Government waste is set in concrete
Anybody up for a car wash to pay for fixing Fourth Street across from the new jail? We seem to have tried everything else. And I don’t know about you, but I’d pay plenty to see scantily clad versions of Dan Holub and Mary Olson tossing sudsy sponges back and forth across the hoods of dusty cars fresh off the back roads of Marion County.
The current standoff between the city and the county over who will pay what portion of how big a street project would be comic if it weren’t so tragic.
Details are largely boring — promises and percentages and plans for grade levels. The simple fact is, neither the city nor the county has the money to pay for what they, using our money, messed up. Already we’ve charged the jail, complete with stuff it probably didn’t need, on a gigantic credit card — a bond issue we’ll be paying on for years to come. The city’s only hope of doing anything with its streets similarly depends on finding yet another gigantic credit card to further mortgage our future.
A favorite pastime these days is to blame Congress and the president for creating huge deficits. Exactly what do you think the city and county have been doing? We’re living so far beyond our means we probably can’t afford sudsy sponges for Mary and Dan to toss around.
Do we need the street? Absolutely — it and a lot more, including repairs to the suspension-wrecking alley behind Central National, repairs to which died Monday after a series of rather unusual votes and abstentions.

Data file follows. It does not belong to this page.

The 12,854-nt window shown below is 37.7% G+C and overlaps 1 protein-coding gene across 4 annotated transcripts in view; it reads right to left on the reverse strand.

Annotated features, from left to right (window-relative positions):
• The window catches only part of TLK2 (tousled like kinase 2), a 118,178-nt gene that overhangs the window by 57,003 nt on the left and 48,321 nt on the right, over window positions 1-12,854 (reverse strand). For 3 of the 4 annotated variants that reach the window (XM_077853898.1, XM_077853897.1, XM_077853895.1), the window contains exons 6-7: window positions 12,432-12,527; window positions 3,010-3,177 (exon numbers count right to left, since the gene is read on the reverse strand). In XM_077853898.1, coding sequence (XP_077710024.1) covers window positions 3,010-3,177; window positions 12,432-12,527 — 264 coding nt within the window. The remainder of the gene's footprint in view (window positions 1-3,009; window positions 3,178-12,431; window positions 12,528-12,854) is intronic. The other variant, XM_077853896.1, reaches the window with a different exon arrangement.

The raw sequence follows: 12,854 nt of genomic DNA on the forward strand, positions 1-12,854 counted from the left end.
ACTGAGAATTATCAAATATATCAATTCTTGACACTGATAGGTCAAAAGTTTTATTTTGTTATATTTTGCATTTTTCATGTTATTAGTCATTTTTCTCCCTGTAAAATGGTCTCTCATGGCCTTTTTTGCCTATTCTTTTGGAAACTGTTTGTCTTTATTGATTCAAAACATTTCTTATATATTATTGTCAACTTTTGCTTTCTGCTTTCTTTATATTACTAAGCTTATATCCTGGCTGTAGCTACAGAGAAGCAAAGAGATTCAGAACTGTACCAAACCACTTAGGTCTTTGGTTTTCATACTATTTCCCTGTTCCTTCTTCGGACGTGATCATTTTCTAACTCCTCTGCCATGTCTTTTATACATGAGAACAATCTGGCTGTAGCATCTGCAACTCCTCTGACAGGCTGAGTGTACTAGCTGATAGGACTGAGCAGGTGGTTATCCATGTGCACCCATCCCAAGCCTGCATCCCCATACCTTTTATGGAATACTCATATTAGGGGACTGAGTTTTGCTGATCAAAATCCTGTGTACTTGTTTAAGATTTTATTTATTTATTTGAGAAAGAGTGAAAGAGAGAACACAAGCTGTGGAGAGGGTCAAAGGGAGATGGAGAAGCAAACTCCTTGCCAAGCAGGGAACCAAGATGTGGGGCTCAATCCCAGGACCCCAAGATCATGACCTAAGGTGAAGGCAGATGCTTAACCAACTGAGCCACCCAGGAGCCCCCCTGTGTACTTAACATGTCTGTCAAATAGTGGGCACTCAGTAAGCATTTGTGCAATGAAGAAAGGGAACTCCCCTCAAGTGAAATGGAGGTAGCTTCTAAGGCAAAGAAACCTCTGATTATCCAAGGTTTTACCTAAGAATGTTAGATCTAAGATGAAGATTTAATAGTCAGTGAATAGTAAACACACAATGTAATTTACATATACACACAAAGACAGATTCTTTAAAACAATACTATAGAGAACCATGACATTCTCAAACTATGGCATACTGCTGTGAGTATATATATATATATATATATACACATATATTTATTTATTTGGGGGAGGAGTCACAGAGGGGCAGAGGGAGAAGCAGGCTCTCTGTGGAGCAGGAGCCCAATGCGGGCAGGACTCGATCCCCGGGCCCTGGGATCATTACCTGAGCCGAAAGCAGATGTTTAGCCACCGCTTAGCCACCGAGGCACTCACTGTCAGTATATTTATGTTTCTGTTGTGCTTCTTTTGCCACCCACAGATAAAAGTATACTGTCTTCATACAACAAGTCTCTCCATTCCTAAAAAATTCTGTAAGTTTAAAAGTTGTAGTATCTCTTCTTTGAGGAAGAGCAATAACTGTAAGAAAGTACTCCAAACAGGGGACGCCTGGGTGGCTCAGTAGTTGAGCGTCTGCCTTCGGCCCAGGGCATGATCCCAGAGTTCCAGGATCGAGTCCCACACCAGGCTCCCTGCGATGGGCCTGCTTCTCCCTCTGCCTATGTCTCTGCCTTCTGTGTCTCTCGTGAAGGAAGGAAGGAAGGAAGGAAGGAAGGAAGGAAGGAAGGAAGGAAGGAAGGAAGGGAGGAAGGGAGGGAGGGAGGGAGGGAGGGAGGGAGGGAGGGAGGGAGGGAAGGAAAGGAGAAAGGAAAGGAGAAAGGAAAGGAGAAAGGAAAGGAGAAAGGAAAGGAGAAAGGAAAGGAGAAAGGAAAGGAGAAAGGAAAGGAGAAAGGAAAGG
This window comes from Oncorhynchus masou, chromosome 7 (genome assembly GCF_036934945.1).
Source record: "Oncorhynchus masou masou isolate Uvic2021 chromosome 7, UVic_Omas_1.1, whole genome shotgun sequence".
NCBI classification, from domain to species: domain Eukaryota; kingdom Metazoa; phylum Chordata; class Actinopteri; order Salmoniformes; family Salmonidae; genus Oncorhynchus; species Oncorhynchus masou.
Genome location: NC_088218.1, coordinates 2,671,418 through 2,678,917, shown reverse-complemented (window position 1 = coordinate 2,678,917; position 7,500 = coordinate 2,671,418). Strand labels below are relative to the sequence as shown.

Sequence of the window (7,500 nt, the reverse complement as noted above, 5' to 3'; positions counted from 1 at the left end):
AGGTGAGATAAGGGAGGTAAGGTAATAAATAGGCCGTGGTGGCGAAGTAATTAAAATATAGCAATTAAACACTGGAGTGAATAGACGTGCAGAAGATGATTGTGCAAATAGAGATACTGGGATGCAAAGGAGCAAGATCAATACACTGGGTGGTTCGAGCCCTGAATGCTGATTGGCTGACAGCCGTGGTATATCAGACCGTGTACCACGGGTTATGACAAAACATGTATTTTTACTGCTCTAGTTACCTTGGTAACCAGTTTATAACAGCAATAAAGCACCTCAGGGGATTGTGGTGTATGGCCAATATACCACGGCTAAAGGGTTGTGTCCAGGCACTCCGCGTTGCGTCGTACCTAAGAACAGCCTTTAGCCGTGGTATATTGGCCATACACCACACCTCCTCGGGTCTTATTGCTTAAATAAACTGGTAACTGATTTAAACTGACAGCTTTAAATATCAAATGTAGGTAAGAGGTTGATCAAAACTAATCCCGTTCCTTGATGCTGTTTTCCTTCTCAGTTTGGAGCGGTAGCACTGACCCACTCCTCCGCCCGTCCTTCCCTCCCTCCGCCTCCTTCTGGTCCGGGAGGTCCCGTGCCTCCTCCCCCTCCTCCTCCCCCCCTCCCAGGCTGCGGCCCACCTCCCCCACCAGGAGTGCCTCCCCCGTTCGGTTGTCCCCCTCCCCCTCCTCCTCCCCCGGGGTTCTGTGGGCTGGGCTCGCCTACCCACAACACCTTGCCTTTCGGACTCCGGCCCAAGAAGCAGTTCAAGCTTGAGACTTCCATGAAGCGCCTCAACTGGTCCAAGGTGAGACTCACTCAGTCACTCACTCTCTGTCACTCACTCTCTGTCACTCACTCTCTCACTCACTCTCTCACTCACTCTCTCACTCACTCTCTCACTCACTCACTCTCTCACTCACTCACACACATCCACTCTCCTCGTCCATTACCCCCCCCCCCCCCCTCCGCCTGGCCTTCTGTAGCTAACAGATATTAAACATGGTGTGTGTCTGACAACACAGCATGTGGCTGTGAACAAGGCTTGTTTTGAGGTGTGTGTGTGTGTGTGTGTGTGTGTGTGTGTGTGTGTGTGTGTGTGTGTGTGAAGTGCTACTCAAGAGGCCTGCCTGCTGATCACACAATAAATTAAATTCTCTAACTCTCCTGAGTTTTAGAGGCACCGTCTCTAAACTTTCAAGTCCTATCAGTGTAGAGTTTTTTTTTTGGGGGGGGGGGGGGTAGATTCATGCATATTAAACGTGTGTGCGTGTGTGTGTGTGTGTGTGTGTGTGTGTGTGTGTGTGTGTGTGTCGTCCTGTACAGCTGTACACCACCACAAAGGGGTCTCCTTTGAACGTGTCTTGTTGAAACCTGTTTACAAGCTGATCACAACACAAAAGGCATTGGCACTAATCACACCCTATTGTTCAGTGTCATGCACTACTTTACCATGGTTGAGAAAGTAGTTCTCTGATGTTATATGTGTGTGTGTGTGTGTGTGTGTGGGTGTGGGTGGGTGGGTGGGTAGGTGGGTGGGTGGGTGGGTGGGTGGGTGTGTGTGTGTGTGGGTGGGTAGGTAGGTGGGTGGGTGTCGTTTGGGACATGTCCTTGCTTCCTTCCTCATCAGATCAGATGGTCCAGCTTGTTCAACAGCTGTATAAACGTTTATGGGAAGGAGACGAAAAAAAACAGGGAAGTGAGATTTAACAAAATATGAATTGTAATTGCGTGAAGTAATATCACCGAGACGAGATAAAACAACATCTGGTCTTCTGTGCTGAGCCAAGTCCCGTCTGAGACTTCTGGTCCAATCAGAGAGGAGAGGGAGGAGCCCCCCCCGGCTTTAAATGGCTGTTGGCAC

What we don’t need are all the other trappings that the city and county bureaucracy have accumulated over the years — massive increases in hiring and pay, a seemingly endless fleet of vehicles for the burgeoning bureaucracy to drive, and office space that swells larger and larger even as the population paying for it gets smaller and smaller.
Maybe the federal government can get away with programs that do things like pay farmers not to farm one out of every 20 acres of cropland in the county. County and city government cannot.
The problem is that bureaucrats, not elected officials, appear to be the ones in control. Take, for example, the city administrator’s annual performance review. Not a single council member Monday questioned why they should agree to evaluate him on only three of the 17 responsibilities in his job description. Nor did they question his own suggestion that they evaluate him not for how well he deals with the public or city employees but rather for how well he deals with council members.
Until we are willing to tell city, county, state, and federal governments to cut their pay and their staff the way any private business confronted with budgetary shortfalls would, we’re going to continue to do without needed streets and instead have such things as expensive new parking lots for employees, like the one being constructed behind the jail.
All that concrete would have been put to much better use on the street in front of the jail, where actual taxpayers drive, instead of creating nicer parking spaces for people the taxpayers pay.
— ERIC MEYER